Asset Allocation Weekly (March 5, 2021)

by Asset Allocation Committee | PDF

In our 2021 Outlook, we had a forecast for the S&P 500 of 3918/4050.  Since the index is close to that level, we have received questions about whether we are expecting little upside from here or if we intend to calibrate our expectations.  This week’s Asset Allocation Weekly is a preliminary look at what we intend as an update of our forecast.

Optimism surrounding economic growth in 2021 is rising rapidly.  A number of private economists have dramatically upgraded their forecasts.  The Atlanta FRB’s GDPNow forecast for Q1 is estimating real GDP at 9.5%.  We do expect that growth estimate to decline from these levels (e.g., rising consumption will lift imports, which are a drag on GDP), but a reading above 5% is clearly possible.  There are two factors driving optimism; the first is that the virus appears to be coming under control.  The combination of widespread infections and increasing vaccinations means the U.S. is probably achieving some degree of herd immunity.  Although caution won’t be necessarily thrown to the winds, a steady relaxation of restrictions will boost services consumption.  Second, fiscal spending will tend to boost the economy.

This optimism could be misplaced.  The virus could mutate into a form that renders current vaccines less effective.  Even after the risk of infection has been reduced, it still may take some time for fear to be reduced.  It should also be noted that much of the fiscal spending is direct transfers to households instead of the government purchasing goods and services.  Although this aid may be spent, we would not be shocked to see some of these funds used for debt reduction or saving.  After all, inflation has been low, households are still over leveraged, and many households are in arrears over rent or mortgage payments.  It isn’t certain that this optimism is appropriate, but for now, the financial markets are leaning in that direction.  So, what do we know so far?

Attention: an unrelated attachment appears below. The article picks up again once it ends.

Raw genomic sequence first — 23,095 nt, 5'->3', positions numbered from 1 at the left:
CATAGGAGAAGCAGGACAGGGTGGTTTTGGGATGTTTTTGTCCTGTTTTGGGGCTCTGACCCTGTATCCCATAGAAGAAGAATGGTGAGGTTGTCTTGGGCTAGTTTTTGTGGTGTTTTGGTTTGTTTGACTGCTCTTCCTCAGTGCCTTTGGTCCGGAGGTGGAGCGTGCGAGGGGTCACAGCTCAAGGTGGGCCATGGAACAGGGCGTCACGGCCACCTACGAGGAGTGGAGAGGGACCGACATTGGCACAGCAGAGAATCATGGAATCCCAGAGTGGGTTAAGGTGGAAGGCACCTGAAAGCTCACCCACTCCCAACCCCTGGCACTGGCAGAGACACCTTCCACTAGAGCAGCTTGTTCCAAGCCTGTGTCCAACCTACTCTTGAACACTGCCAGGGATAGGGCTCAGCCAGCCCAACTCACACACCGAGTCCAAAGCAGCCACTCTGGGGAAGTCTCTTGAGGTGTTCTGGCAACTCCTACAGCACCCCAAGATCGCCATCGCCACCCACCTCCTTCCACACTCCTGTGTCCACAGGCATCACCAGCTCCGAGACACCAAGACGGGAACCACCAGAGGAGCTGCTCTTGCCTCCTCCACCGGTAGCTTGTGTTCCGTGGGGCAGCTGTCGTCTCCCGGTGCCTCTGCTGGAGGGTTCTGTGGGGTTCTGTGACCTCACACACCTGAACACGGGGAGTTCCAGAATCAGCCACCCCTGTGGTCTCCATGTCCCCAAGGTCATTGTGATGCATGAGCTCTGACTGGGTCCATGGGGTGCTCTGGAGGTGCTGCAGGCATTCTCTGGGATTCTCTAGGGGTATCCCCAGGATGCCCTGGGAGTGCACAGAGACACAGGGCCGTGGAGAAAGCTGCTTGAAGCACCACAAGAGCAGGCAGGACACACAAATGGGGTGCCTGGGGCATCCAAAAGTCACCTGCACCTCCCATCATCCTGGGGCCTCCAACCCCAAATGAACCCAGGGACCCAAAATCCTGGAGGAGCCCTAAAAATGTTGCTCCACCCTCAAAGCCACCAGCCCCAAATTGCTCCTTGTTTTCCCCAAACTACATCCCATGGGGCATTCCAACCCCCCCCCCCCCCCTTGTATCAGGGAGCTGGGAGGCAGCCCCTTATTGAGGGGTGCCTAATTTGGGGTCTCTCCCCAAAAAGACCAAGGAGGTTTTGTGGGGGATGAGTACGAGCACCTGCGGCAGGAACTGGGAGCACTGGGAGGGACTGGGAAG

We are seeing a drift away from sectors that benefited from the pandemic to those who will do better in recovery.  The easiest way to see this is by comparing the S&P 500 to its equal-weighted compatriot.

In the long run, the equal-weighted index outperforms the capitalization-weighted index.  For example, from 1990 through 2020, the former rose at a compound annual growth rate of 14.3%.  Over the same time frame, the latter rose 12.5%.  However, there are occasions when the capitalization-weighted index outperforms.  For example, during the tech bubble, it did better than the equal-weighted index.  It also outperformed during the pandemic.  As the above chart shows, as equities fell due to the pandemic shutdown, the capitalization-weighted index did better.  The difference line on the lower part of the graph, which represents the spread between the capitalization-weighted index and the equal-weighted index, widened in favor of the former.  We have put two boxes on the chart.  The first, which shows the late second quarter, shows the spread narrowing as the economy recovered.  The second box is the period after the election.  After the election, optimism over additional fiscal stimulus rose.  In general, what we are seeing is that the equal-weighted index tends to perform better in the currency cycle when economic expectations improve.

Commodity prices are rising.  The five-year change in the CRB index is rising rapidly.

The yield curve is steepening.

This chart shows the spread between the 10-year T-note and fed funds.  Inversions (a reading less than zero) is a consistent indicator of recession.  As this curve steepens, note that in the last four business cycles, the spread exceeded 200 bps.  If this were to occur again, the 10-year T-note yield would exceed 2.00%.

So, what does this all mean?  First, we might be in a situation where the S&P 500 doesn’t move much higher from here but sectors and areas of the market that have lagged show improvement.  Investing performance may be less about owning an index than focusing on other areas of the market.  Second, areas outside of stocks are poised to do well―commodities, for example.  Third, the risk to equities probably comes from rising interest rates.  At the same time, not all parts of the equity market struggle with higher rates, and these areas should show promise.

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